By Connor Buestad | Connor@Section925.com
As a young kid growing up in Southern California, star Cal cornerback and team captain Darius Allensworth had nobody to play Sony Playstation with. With no brothers or sisters in his immediate family, Allensworth was forced to play video games alone, often begging his father, James, to sit down and play a game or two with him, usually to no avail.
The game most often in question, NFL Blitz, featured Allensworth’s favorite player Randy Moss repeatedly hauling in 70-yard touchdown catches alongside hall-of-famer Cris Carter. A video game that favored passing to a laughable degree, every game of NFL Blitz was a nightmare scenario for defensive backs, especially when Moss and Carter were sent deep with young Allensworth behind the control sticks.
When James finally did agree to sit down and face his son in a game of Blitz, he wanted to make sure he taught Darius a lesson. The rule was simple: If Darius lost to his dad, he couldn’t touch the Playstation for a full week.
“My dad would always play me with the Colts and I would take Moss and the Vikings,” explained the younger Allensworth. “Well, my dad would win and take away my Playstation for a week. At first I thought he was joking or something, but he was dead serious. ‘You need to learn how to win’ is what he would tell me. And that was it. I was done for a week.”
Despite not having a bigger sibling in the house to toughen him up, the simple lessons on competitiveness from his dad started to pay off at an early age for Allensworth as he involved himself in seemingly every sport he could find, including basketball, soccer and baseball. Football, of course, was another one of Allensworth’s talents, and his father couldn’t help but see the potential in his son and try to cultivate it.
With a future scholarship in mind and the bright lights of big-time high school football, Allensworth moved away from his middle school friends to go live with his father in Corona, CA and play for perennial power Centennial High. Despite his success on varsity as a freshman, Allensworth felt the strain of being away from his mom Sonja and all the friends he went to middle school with. He was homesick and wanted out of Corona, but there was one problem: his friends from home were all going to Heritage High, a brand new school that barely was fielding a team at the time.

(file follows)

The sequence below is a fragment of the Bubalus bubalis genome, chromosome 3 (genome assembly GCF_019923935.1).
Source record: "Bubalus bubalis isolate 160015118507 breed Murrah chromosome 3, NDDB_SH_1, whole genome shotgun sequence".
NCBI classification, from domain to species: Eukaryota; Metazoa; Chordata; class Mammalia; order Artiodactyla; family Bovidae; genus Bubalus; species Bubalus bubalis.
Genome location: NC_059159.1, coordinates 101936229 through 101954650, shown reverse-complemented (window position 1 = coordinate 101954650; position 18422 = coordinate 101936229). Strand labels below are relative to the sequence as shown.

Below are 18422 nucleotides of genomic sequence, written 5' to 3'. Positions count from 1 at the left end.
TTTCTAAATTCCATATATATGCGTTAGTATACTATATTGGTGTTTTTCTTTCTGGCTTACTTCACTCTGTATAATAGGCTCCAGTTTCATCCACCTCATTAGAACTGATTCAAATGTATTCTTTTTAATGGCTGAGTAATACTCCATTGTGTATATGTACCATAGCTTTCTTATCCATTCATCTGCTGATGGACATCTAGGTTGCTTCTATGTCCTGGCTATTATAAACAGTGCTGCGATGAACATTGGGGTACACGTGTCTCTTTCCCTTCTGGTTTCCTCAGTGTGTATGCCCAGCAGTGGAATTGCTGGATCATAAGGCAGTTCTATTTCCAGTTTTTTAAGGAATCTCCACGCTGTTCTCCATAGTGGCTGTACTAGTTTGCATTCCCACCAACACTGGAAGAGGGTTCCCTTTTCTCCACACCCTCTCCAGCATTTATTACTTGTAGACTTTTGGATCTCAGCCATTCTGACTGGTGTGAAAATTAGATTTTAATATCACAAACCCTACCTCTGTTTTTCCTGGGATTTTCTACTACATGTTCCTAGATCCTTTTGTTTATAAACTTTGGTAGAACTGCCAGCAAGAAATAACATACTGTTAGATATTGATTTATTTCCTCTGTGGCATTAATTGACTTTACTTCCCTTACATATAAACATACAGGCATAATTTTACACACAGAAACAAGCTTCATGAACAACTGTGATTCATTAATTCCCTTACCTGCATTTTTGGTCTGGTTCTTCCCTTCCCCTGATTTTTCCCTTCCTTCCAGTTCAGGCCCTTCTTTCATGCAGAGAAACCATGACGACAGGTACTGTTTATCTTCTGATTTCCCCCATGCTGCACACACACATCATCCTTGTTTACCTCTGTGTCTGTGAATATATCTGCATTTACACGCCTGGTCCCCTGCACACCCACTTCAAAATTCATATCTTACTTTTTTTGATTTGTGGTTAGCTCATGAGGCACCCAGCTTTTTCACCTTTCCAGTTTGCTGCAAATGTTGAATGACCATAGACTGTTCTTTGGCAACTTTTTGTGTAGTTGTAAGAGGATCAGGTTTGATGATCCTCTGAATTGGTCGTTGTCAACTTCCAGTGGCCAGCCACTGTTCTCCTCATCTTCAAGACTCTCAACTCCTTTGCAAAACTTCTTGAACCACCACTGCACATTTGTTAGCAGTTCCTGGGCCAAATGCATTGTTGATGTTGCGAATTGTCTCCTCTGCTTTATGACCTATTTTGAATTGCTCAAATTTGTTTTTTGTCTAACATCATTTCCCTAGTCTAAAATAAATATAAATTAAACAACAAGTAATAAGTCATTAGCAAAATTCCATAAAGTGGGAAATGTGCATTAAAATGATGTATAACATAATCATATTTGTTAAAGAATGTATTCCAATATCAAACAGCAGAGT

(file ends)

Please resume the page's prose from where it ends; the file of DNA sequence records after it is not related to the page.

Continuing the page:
“My dad was furious,” explains Allensworth about his abrupt decision to leave Centennial. “I was at a school where tons of players get scholarships to go play D1, and here I was leaving to go to Heritage which was new and an unknown. My dad warned me I would regret it, but I just missed my best friends.”
James’ concerns were more than valid, especially when you consider his son was leaving a football factory to go to a school that first carried a tackle football team in 2009. Not exactly the blueprint to become a PAC-12 starter, but Darius was willing to roll the dice. If his friend from middle school named Donovan Adams was around, Allensworth figured he’d be ok.
Growing up, Adams was two years older than Allensworth. A gifted athlete in his own right, Adams first met Allensworth in middle school, where the two shared their love for sports. Adams was always a beloved kid around town that Allensworth made sure to look up to. When Allensworth returned from his stint in Corona, Adams was there waiting, and their relationship quickly took off. “When I got to Heritage, Donovan was a senior and I was a sophomore. He really did take me under his wing. I was too young to drive so he would pick me up, take me to work out with him. He built a relationship with me and introduced me to all the coaches and showed me around the school. He was really there for me when I moved back.”
Allensworth only got to play one season alongside his friend before Adams moved onto college, but the two made the most of their time together, not only winning games on the field, but helping to build a high school football program from scratch, literally. “Tackle football didn’t start there until 2009 and I was a sophomore in 2010. Me and my friends had to basically pioneer the recruiting process at Heritage. It was so new to everyone. I remember I got my first scholarship offer from Arizona and had to call my high school coach to let him know. He was really surprised to be honest. It was all so new to everyone.”
By the time Adams had graduated from Heritage, he had successfully laid a solid foundation for Allensworth to follow before moving on to Fort Lewis College, a Division II school in Colorado. But after a short stint in the mountains, Adams returned to Southern California to attend Riverside Community College and take a shot at Division I. On June 6, 2012, tragedy struck the Heritage High family, as Adams was killed in a car crash, just days before Allensworth was set to finish his junior year of high school.
“It was kind of a crazy time. He was respected by so many. It happened with four days left in school. Teachers canceled the rest of the year. Finals weren’t held. His open casket funeral was probably the hardest thing I’ve ever had to do. That and the funeral here for Ted Agu.”